01 junho 2015

A falácia do WACC e suas consequencias reais

In this paper, we provide evidence that firms fail to properly adjust for risk in their valuation of investment projects, and that such behavior leads to value-destroying investment decisions. According to the standard textbook formula, the value of an investment project depends on both its expected cash flows and its discount rate, which is a measure of risk. In practice, however, survey evidence shows that most firms use only a single discount rate to value all of their projects (Bierman (1993), Graham and Harvey (2001)), a behavior that we label the “WACC fallacy.” The weighted average cost of capital (WACC) fallacy is a failure to account for project-specific risk, which is particularly damaging when the firm has to decide between heterogeneous projects. The value of riskier projects will be overestimated, while that of safer ones will be underestimated.

We expect the WACC fallacy to have real effects: in relatively complex firms, investment will be biased against safe projects, which should lead to the destruction of value as capital is not optimally used. The economic magnitude of this bias is potentially large. For example, suppose that a firm invests in a project that pays a dollar in perpetuity. If it takes a discount rate of 10%, the present value of the project is $10. By contrast, a rate of 8% would imply a present value of $12.5. Hence, underestimating the discount rate by only two percentage points leads to overestimating the project's present value by 25%. The present paper is a first attempt to document and measure the distortions induced by the WACC fallacy by relying entirely on field data. To implement our empirical tests, we focus on two types of projects: investment within conglomerates, and mergers and acquisitions.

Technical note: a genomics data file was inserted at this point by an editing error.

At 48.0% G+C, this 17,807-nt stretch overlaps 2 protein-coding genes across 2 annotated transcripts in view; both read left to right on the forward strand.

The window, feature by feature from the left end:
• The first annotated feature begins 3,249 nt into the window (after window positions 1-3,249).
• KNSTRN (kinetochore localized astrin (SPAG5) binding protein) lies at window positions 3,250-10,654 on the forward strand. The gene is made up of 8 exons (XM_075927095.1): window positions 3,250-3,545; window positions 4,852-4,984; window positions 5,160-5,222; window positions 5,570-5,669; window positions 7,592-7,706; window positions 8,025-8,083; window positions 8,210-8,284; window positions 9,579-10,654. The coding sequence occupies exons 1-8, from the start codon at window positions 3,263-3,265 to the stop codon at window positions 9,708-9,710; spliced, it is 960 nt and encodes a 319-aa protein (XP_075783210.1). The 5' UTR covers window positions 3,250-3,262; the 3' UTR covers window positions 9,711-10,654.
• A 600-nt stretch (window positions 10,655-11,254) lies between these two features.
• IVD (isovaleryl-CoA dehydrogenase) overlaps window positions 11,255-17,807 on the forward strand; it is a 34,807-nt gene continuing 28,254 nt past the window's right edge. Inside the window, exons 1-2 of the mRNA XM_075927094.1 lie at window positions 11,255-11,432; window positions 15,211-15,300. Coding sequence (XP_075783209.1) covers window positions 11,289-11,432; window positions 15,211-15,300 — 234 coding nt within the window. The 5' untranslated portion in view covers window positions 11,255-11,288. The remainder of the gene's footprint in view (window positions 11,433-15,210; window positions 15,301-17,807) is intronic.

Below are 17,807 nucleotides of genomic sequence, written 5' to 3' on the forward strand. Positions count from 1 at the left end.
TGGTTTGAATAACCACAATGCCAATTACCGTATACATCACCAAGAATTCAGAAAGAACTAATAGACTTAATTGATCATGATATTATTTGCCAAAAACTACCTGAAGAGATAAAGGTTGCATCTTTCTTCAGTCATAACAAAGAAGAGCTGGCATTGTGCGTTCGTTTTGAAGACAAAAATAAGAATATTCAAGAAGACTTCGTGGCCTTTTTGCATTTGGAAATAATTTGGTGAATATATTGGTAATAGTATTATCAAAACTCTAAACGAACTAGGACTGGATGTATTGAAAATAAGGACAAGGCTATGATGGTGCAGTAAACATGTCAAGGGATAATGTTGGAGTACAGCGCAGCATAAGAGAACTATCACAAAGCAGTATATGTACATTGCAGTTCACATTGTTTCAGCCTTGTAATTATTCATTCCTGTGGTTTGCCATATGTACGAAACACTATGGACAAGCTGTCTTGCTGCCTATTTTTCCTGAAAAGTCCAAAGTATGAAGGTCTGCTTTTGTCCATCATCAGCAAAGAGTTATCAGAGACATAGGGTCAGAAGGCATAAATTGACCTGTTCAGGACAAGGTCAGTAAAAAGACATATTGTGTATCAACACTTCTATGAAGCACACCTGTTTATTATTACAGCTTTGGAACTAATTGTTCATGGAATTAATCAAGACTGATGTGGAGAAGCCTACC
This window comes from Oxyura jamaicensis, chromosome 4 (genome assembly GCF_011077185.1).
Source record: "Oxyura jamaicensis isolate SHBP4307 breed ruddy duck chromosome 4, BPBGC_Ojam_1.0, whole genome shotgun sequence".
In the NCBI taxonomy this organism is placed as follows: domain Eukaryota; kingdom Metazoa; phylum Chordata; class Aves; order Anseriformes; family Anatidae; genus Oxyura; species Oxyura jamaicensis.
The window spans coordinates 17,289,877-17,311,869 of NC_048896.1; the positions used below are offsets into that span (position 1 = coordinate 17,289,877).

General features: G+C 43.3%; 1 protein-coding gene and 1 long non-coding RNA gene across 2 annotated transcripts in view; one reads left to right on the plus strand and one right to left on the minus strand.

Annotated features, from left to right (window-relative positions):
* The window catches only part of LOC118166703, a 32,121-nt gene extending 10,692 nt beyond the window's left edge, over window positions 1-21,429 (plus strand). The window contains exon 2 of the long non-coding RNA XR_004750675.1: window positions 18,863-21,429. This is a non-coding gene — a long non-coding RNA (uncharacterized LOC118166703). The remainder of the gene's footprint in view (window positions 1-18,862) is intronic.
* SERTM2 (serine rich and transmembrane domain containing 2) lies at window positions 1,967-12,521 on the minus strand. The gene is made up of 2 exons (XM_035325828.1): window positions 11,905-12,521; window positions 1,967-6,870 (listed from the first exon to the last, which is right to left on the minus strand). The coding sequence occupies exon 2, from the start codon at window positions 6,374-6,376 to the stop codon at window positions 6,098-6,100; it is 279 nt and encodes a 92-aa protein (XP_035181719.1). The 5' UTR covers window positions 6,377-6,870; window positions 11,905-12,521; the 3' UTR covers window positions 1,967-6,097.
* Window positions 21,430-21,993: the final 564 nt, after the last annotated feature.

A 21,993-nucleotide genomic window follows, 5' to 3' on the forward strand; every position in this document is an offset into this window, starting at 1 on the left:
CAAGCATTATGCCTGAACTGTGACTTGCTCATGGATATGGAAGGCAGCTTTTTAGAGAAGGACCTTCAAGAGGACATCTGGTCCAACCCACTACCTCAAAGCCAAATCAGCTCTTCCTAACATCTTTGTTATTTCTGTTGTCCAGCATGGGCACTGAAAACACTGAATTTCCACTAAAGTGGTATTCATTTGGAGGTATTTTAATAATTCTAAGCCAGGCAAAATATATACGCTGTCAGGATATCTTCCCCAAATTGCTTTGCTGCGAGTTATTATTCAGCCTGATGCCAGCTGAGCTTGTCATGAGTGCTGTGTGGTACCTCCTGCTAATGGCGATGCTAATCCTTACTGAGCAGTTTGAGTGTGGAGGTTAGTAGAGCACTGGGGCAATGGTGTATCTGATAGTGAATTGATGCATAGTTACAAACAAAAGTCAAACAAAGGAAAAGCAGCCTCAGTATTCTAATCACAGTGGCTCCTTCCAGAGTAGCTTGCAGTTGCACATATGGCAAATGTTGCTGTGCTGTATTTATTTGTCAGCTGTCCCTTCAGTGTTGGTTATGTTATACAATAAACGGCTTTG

Fonte: KRÜGER, P., LANDIER, A. and THESMAR, D. (2015), The WACC Fallacy: The Real Effects of Using a Unique Discount Rate. The Journal of Finance, 70: 1253–1285. doi: 10.1111/jofi.12250

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